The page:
Method 100 begins at step 102, where contaminants are removed from a contaminated media using water or another solvent. For example, water may be used to scrub contaminated air or soil, or an adsorbent such as activated charcoal may be used to adsorb the contaminants from the contaminated media prior to dissolving the contaminants with water in liquid or steam form. Other contaminated media, such as, for example, clothing, building materials, or soil, may be used where suitable. Other suitable solvents or mixtures, such as a surfactant, ethanol, or acetone, may be used.
At step 102, the contaminants are oxidized and/or reduced by a suitable process, such as by mixing a slurry of TiO2 with the solvent and exposing the mixture to ultraviolet light. Other suitable compounds or processes may be used, such as photocatalytic oxidation processes, thermal catalytic processes, mechanical processes, or a suitable combination of such processes. For example, suitable chemicals such as oxidants or surfactants, may be added to the solvent prior to exposure of the photocatalytic slurry to radiation of a suitable wavelength. The method then proceeds to step 106.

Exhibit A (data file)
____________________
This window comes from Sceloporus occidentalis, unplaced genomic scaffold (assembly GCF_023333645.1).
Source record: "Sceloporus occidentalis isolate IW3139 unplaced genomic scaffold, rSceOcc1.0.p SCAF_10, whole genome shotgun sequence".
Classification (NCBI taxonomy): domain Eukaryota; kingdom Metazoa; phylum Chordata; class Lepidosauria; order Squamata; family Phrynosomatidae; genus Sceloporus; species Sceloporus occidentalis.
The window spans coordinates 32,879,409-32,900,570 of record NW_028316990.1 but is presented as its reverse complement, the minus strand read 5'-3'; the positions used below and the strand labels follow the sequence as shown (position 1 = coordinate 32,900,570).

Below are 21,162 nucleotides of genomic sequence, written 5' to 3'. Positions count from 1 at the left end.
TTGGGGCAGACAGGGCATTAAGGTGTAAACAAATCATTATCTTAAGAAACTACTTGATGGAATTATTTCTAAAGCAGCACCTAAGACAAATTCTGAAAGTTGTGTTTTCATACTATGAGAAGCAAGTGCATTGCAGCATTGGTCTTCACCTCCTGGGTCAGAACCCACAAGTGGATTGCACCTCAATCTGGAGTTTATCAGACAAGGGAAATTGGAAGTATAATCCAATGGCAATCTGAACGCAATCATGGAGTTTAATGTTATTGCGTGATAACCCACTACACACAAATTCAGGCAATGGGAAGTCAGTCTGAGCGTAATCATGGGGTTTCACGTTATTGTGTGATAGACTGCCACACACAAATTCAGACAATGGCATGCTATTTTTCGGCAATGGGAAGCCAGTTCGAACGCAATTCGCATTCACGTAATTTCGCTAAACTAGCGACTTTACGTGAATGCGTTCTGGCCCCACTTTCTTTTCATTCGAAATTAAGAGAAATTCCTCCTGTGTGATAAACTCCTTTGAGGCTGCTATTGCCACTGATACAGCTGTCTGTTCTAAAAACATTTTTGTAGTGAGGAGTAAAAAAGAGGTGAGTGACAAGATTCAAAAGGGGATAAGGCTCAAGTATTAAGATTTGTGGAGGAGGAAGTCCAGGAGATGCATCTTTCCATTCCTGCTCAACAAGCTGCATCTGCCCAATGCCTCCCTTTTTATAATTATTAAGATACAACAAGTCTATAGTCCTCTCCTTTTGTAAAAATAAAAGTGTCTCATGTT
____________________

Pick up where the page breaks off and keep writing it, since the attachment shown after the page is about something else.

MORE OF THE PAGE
At step 106, oxidation by-products are removed from the solvent by a suitable process. For example, the solvent may be distilled from the oxidation by-products, a reverse osmosis process may be used to collect the oxidation by-products (such as salts, metals, or other second phase constituents), an ion exchange process may be used to collect the oxidation by-products, or other suitable methods or processes may be used to remove the oxidation by-products from the solvent. The method then proceeds to step 108 where the cleaned solvent is returned to the system for removal of the contaminants from the contaminated media.
In operation, method 100 may be used to remove contaminants from a contaminated media and to reduce or oxidize the contaminants into harmless compounds. Method 100 preferably uses water as a solvent and a photocatalytic slurry, such as TiO2, to reduce the contaminants. A contaminated media, such as air, soil, exhaust, manufacturing materials, building materials, industrial waste, or other suitable contaminated media are first cleaned with the solvent to remove contaminants. The solvent is then processed to oxidize and/or reduce the contaminants, such as by treating the solvent by a photocatalytic treatment process. After the contaminants have been oxidized, the oxidation by-products are removed from the solvent, such as by using ion-exchange resins or systems, reverse osmosis systems, or other suitable methods. The solvent may then be re-used.